insert into "<SCHEMA>"."SampleCustomers" values(3,'Norman','Mythenquai',5,'8002','CH','?','?','3','hottopics@newsflash.de','14.01.2012'); 
insert into "<SCHEMA>"."SampleCustomers" values(4,'Steve','Tösstalstrasse',76,'8400','CH','?','?','4','mcfly@combo.box','14.07.2016');
insert into "<SCHEMA>"."SampleCustomers" values(5,'Josef','Erlenstrasse',1,'8245','CH','?','?','5','see_you@star.box','14.01.2011');



  • Create a new flowgraph in your Web-based development workbench
  • Drag a data source onto your canvas

After creating a new flowgraph, go to your canvas and begin…

What I did first is add a filter node onto my canvas. This filter node serves me to add additional columns:

  • NAME1_MASK
  • STREET1_MASK
  • EMAIL_MASK
  • HOUSENO_MASK


These columns are mapped to the corresponding source columns 1:1 –> NAME1, STREET1, EMAIL, HOUSENO. These columns are later on used to apply the masking/variance rules. The purpose of this is to be able to compare masking/variance results and original values from our source table.


/wp-content/uploads/2016/06/1_975099.png


In the filter node (1) add new columns to output and (2) map them by drag&drop operation to their corresponding source columns.

  • NAME1                à NAME1_MASK
  • STREET1             à STREET1_MASK
  • EMAIL                  à EMAIL_MASK
  • HOUSENO          à HOUSENO_MASK

/wp-content/uploads/2016/06/2_975100.png

Drag&drop a Data Mask node onto the canvas and connect the filter node:

/wp-content/uploads/2016/06/3_975110.png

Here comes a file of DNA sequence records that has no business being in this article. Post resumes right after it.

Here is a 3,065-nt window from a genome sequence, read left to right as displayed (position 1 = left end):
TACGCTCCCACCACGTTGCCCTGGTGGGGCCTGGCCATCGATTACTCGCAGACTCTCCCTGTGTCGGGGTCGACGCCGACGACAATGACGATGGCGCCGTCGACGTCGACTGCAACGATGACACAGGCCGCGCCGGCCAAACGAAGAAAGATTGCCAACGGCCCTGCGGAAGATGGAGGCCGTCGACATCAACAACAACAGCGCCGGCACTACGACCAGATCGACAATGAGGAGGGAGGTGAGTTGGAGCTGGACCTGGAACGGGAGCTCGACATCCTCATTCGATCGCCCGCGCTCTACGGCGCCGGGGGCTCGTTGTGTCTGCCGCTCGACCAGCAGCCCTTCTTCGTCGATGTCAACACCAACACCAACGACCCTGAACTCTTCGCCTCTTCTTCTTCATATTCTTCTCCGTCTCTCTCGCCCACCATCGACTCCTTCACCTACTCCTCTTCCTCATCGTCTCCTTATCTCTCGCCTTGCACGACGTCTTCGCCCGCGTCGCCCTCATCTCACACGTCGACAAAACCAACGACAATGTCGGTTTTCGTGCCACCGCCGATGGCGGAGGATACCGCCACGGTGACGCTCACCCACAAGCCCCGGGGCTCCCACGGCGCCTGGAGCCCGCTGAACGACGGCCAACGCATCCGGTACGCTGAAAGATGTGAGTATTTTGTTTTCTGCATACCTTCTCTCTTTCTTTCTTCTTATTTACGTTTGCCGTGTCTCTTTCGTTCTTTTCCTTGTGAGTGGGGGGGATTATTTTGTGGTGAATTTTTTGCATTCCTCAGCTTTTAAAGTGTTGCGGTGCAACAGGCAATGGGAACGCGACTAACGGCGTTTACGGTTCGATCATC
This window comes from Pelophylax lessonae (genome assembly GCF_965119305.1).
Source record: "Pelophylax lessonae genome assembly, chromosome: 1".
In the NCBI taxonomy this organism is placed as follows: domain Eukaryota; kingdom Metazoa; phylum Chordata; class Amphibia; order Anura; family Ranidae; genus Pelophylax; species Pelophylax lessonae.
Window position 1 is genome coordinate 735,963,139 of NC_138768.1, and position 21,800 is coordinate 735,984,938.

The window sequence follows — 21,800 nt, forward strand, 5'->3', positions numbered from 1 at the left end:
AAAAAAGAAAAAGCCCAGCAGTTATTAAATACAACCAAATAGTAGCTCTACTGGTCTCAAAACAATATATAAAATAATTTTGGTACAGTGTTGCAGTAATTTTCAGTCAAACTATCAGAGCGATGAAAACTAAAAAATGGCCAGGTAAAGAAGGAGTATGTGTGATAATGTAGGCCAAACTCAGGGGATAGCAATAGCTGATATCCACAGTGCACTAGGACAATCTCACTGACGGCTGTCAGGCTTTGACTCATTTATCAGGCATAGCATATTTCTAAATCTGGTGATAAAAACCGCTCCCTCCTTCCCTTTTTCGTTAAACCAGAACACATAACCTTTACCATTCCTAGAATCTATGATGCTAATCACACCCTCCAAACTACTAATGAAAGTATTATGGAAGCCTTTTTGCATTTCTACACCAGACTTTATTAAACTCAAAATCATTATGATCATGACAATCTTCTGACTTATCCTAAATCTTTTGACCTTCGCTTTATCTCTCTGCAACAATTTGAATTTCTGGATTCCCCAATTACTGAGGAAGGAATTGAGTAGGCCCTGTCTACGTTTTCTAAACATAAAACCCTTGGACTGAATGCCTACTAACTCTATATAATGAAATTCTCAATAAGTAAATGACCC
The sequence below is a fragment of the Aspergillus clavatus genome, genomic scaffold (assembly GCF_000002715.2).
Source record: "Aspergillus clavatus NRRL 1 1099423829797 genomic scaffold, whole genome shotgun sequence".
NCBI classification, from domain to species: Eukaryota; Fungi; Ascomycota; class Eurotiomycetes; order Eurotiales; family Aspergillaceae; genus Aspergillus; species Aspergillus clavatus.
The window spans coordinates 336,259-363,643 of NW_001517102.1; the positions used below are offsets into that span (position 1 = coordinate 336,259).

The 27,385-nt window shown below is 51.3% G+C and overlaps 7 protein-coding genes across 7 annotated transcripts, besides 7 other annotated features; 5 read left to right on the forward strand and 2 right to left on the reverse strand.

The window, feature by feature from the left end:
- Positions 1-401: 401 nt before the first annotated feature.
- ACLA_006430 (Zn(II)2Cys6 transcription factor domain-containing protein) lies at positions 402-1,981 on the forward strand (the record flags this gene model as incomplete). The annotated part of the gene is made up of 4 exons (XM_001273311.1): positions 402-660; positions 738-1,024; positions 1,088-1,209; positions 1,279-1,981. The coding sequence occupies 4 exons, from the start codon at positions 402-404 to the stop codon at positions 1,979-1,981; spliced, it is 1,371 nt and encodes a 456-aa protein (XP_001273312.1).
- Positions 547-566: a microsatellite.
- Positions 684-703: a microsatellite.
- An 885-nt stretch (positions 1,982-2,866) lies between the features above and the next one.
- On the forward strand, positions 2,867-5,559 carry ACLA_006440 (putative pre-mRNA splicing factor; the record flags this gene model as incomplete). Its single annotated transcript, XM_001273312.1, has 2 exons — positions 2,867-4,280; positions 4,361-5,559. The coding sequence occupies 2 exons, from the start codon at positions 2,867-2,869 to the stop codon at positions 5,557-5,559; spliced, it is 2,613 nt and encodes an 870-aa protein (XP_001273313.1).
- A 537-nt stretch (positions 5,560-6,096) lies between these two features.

Double click on the Data Mask node to specify your masking settings. Before saving you should make sure that you defined an output node, e.g. a template table. In this example we won’t always load data into the target but rather use the JIT preview option that can be set on from within the Data Mask node.


/wp-content/uploads/2016/06/4_975111.png


In general, consider the following data types that are supported from within the Data Mask node (a column of type CHAR won’t work!):

/wp-content/uploads/2016/06/5_975112.png


For each column in the Data Mask node, there are three different options (you find this in the node details of you data mask node at the bottom of the page):

  • Mask
  • Pattern variance
  • Data Variance
  • Numeric Variance

/wp-content/uploads/2016/06/6_975153.png

(3) Pattern variance and mask rule


In a first step, what we are going to do is mask everything between character 7 & 88 with a “$” sign (for NAME1_MASK column). Everything before character 7 and 88 will be juggled.

Select the mask rule for column NAME1 or any given character string based field that matches one of the data types shown above:


/wp-content/uploads/2016/06/9_975178.png

Having applied the mask rule for field NAME1_MASK we move ahead and apply a pattern variance rule for column STREET1_MASK.